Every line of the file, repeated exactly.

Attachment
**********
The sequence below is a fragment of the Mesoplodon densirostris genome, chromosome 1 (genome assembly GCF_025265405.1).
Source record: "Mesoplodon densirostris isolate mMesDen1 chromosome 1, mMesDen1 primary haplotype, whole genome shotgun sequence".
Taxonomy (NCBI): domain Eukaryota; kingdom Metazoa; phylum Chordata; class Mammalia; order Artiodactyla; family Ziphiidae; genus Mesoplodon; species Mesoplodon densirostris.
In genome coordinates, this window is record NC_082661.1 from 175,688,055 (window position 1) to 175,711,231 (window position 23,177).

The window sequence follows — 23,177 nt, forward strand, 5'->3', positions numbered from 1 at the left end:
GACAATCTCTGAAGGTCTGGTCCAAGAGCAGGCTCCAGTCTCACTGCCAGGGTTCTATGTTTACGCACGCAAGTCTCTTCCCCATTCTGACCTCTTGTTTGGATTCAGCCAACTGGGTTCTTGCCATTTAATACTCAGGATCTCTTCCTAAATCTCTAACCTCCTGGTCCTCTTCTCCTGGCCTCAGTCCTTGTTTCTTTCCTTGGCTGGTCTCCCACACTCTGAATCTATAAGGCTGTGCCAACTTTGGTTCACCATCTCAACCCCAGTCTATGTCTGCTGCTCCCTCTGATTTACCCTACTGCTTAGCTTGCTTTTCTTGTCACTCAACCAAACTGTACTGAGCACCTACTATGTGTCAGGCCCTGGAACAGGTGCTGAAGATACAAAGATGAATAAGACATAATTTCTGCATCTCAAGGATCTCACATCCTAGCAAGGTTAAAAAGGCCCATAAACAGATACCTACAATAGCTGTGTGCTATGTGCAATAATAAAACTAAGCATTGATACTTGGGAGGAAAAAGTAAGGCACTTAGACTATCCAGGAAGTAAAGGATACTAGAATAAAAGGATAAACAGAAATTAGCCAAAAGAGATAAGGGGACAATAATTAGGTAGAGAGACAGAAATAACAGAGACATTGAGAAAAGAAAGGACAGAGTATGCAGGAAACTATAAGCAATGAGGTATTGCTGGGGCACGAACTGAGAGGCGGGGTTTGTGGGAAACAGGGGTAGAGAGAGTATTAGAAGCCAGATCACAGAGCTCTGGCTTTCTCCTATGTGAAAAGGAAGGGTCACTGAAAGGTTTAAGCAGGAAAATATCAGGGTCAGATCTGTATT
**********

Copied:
The sequence below is a fragment of the Mesoplodon densirostris genome, chromosome 1 (genome assembly GCF_025265405.1).
Source record: "Mesoplodon densirostris isolate mMesDen1 chromosome 1, mMesDen1 primary haplotype, whole genome shotgun sequence".
Taxonomy (NCBI): domain Eukaryota; kingdom Metazoa; phylum Chordata; class Mammalia; order Artiodactyla; family Ziphiidae; genus Mesoplodon; species Mesoplodon densirostris.
In genome coordinates, this window is record NC_082661.1 from 175,688,055 (window position 1) to 175,711,231 (window position 23,177).

The window sequence follows — 23,177 nt, forward strand, 5'->3', positions numbered from 1 at the left end:
GACAATCTCTGAAGGTCTGGTCCAAGAGCAGGCTCCAGTCTCACTGCCAGGGTTCTATGTTTACGCACGCAAGTCTCTTCCCCATTCTGACCTCTTGTTTGGATTCAGCCAACTGGGTTCTTGCCATTTAATACTCAGGATCTCTTCCTAAATCTCTAACCTCCTGGTCCTCTTCTCCTGGCCTCAGTCCTTGTTTCTTTCCTTGGCTGGTCTCCCACACTCTGAATCTATAAGGCTGTGCCAACTTTGGTTCACCATCTCAACCCCAGTCTATGTCTGCTGCTCCCTCTGATTTACCCTACTGCTTAGCTTGCTTTTCTTGTCACTCAACCAAACTGTACTGAGCACCTACTATGTGTCAGGCCCTGGAACAGGTGCTGAAGATACAAAGATGAATAAGACATAATTTCTGCATCTCAAGGATCTCACATCCTAGCAAGGTTAAAAAGGCCCATAAACAGATACCTACAATAGCTGTGTGCTATGTGCAATAATAAAACTAAGCATTGATACTTGGGAGGAAAAAGTAAGGCACTTAGACTATCCAGGAAGTAAAGGATACTAGAATAAAAGGATAAACAGAAATTAGCCAAAAGAGATAAGGGGACAATAATTAGGTAGAGAGACAGAAATAACAGAGACATTGAGAAAAGAAAGGACAGAGTATGCAGGAAACTATAAGCAATGAGGTATTGCTGGGGCACGAACTGAGAGGCGGGGTTTGTGGGAAACAGGGGTAGAGAGAGTATTAGAAGCCAGATCACAGAGCTCTGGCTTTCTCCTATGTGAAAAGGAAGGGTCACTGAAAGGTTTAAGCAGGAAAATATCAGGGTCAGATCTGTATT